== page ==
“The ‘ritualistic abuse of children in day-care centers’ motivating the article simply never happened – what evidence of unreliability could be clearer?

“Would Dr. Kelley today argue otherwise?”




‘Antifeminism’ to blame? Not so fast, Mr. Beck

Aug. 24, 2015

“[Richard] Beck is generally restrained in his narrative, letting the details pile up to a well-deserved indictment of the many players in the ‘moral panic.’ But in explaining how these fever dreams managed to seize the national imagination, he does a little witch-hunting of his own. The frenzy, he tells us, was a backlash by family-values conservatives to the social changes around them. It was a period of ‘an intense reactionary antifeminism.’

“This is an inexcusably partial interpretation. From Beck’s own evidence, feminists themselves were vital players in the hysteria. Gloria Steinem donated money to the McMartin investigation, and Ms. Magazine ran a 1993 cover article ‘BELIEVE IT! Cult Ritual Abuse Exists,’ even though, by that time, the general public had grown increasingly skeptical of the idea.

“In part because of her aggressive pursuit of child abusers – and conviction of a number of people later exonerated – a relatively unknown Dade County state attorney named Janet Reno was picked by President Clinton to become the nation’s first female attorney general. According to Debbie Nathan and Michael Snedeker, the authors of ‘Satan’s Silence,’ [Kee] MacFarlane had been a lobbyist for NOW before she set about terrifying the children of Manhattan Beach.

“With his partisan recounting of the child abuse panic of the 1980s, Beck turns what could have been a careful history about one facet of the nation’s exhausting culture wars into one more illustration of them.”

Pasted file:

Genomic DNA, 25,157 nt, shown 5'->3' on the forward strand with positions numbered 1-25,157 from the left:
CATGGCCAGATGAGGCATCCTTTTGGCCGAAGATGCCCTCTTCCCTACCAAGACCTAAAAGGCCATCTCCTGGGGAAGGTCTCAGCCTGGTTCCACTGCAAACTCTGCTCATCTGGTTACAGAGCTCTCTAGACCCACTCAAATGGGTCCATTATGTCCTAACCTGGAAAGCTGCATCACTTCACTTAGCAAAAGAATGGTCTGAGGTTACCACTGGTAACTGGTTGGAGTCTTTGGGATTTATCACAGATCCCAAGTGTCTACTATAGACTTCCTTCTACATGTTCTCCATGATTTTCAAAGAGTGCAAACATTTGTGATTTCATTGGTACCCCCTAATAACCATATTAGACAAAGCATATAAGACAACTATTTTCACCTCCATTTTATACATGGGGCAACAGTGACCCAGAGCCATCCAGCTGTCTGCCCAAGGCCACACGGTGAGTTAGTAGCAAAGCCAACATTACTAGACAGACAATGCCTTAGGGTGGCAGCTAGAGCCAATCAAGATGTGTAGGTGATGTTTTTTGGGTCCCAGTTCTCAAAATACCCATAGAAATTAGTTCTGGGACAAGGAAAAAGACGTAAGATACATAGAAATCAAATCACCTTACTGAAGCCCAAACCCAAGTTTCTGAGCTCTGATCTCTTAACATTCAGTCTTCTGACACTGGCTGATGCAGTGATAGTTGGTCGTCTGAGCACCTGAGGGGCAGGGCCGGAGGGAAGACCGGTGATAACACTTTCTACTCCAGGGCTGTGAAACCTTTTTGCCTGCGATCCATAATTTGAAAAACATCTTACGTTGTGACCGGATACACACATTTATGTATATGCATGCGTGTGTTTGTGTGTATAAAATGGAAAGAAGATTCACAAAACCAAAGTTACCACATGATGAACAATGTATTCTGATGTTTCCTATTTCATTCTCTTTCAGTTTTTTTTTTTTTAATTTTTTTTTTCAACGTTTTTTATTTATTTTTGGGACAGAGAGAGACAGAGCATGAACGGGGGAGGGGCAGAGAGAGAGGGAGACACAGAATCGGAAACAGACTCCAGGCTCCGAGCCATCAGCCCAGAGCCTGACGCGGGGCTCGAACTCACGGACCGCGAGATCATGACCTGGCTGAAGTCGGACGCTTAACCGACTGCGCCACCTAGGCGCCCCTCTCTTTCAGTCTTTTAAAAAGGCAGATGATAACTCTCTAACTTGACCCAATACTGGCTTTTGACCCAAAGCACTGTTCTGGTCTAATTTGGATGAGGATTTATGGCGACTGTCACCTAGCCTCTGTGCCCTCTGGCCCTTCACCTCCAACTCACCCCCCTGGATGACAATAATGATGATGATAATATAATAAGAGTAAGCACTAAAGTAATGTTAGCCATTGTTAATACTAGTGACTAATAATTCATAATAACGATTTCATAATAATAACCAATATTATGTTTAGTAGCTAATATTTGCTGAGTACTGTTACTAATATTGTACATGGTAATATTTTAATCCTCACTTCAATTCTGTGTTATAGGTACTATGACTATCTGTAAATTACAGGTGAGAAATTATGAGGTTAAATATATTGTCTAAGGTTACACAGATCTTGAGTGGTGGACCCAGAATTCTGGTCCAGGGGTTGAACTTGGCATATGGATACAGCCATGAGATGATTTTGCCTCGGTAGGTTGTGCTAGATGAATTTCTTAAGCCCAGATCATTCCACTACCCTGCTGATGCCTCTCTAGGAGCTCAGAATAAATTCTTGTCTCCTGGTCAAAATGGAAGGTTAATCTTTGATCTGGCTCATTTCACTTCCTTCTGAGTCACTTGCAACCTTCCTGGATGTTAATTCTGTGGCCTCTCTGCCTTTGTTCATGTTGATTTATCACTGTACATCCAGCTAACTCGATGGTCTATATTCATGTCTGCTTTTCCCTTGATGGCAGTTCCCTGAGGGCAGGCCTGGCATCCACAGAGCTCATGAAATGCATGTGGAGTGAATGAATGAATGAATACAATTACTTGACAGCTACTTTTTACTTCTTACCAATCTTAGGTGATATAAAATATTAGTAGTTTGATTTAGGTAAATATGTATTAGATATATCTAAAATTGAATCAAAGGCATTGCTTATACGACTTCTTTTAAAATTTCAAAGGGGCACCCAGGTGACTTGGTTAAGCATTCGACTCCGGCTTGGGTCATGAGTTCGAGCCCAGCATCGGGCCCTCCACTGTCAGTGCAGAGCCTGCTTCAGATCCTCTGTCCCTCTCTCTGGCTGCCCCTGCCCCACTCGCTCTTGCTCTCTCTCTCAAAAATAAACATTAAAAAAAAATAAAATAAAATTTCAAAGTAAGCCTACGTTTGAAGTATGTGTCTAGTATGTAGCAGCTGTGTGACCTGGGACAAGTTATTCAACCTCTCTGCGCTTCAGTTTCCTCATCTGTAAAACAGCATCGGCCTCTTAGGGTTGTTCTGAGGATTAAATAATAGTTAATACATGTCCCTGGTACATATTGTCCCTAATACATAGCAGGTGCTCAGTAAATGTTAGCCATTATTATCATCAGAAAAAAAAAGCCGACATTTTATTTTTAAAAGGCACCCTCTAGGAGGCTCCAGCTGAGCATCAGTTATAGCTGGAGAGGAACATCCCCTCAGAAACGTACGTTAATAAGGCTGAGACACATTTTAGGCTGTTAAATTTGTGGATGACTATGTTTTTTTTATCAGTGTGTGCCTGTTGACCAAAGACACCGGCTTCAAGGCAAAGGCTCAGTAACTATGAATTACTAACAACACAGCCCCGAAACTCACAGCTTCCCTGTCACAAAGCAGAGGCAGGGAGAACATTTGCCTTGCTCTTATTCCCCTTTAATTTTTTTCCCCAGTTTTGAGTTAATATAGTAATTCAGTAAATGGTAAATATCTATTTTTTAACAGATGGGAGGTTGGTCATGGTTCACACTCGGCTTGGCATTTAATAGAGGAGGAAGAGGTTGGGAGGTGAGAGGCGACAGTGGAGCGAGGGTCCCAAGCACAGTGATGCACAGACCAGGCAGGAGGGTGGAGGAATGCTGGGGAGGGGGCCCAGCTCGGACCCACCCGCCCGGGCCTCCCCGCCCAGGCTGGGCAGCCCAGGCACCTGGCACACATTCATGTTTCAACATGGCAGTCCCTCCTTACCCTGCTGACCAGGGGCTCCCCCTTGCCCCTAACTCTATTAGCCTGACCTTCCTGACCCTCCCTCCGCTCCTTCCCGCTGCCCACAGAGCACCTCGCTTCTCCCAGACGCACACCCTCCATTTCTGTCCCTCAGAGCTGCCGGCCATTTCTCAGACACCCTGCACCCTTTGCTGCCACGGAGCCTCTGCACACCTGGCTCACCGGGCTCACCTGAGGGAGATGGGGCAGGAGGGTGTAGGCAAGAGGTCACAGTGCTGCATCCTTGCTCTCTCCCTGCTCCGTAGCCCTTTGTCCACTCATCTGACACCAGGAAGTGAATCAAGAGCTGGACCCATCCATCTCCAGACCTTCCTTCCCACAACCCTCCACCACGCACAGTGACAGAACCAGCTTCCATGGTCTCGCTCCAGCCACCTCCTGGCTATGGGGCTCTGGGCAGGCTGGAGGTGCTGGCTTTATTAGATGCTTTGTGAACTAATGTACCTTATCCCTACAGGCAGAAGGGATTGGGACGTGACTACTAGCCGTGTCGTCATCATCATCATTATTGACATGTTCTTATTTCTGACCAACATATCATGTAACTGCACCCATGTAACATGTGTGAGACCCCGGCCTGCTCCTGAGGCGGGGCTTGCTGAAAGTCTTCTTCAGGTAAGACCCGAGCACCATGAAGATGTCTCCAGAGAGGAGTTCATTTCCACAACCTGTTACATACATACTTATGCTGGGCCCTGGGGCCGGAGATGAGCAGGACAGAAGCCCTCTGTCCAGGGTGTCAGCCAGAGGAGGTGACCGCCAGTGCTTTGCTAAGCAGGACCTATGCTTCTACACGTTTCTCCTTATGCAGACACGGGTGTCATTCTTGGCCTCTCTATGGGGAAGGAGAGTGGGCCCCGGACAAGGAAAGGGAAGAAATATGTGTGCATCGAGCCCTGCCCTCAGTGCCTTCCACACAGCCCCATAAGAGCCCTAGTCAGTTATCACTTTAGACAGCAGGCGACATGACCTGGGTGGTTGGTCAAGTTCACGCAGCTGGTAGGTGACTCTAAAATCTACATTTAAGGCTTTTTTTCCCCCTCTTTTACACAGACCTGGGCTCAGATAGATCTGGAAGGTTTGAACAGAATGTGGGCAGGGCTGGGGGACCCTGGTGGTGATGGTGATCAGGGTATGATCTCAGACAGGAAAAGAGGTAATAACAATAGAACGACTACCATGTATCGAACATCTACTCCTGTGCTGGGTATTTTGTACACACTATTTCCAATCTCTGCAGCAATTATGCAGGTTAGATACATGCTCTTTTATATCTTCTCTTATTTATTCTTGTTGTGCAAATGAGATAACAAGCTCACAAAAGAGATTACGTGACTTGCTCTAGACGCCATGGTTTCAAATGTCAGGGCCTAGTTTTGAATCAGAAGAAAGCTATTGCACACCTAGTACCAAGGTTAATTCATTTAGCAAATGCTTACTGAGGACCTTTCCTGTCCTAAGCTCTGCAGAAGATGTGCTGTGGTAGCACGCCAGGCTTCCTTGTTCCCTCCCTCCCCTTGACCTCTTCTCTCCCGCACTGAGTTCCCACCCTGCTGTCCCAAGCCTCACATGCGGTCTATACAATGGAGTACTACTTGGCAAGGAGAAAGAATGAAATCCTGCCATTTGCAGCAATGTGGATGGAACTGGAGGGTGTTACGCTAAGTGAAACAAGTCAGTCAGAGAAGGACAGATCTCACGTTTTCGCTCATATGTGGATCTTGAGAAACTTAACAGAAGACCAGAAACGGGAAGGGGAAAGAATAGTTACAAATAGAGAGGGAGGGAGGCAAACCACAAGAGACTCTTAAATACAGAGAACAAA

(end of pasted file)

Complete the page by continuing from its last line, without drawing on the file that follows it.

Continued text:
– From “ ‘We Believe the Children,’ by Richard Beck” by Kay Hymowitz
in the New York Times Sunday Book Review (Aug. 21, 2015)


I’m posting this criticism of Beck’s book – from an otherwise laudatory review – mostly for archival purposes. My own interest lies less in the tangled roots of the day-care panic than in its results: defendants wrongfully incarcerated, children profoundly misguided and therapists and prosecutors unjustly unscathed.



When imaginary crime leads to real punishment

Aug. 20, 2015

“In the mid-1980s, a friend of mine testified on behalf of an elementary-school teacher who had been accused of being a pedophile.

“A child had told his mother that the teacher had taught them about ‘boobies and dicks’ and had drawn a picture on the blackboard that sounded suspiciously to the mother like an image of an ejaculating penis.

“The police had raced to the classroom and confiscated the damning evidence: several copies of ‘Moby-Dick.’ What the teacher had drawn was a whale and its spout.

“Looking back, we can see that the only boobies involved in this case were the adults. But whenever we are in the midst of a moral panic, as we were in the 1980s, we feel that our alarm is reasonable and that punitive solutions are appropriate.

“Dicks? That child knew the word ‘dicks’? Cancel sex ed! Run that teacher out of town!...”

– From “A Very Model Moral Panic” by Carol Tavris in the Wall Street Journal (Aug. 7)




Prosecutors misused bail to squeeze defendants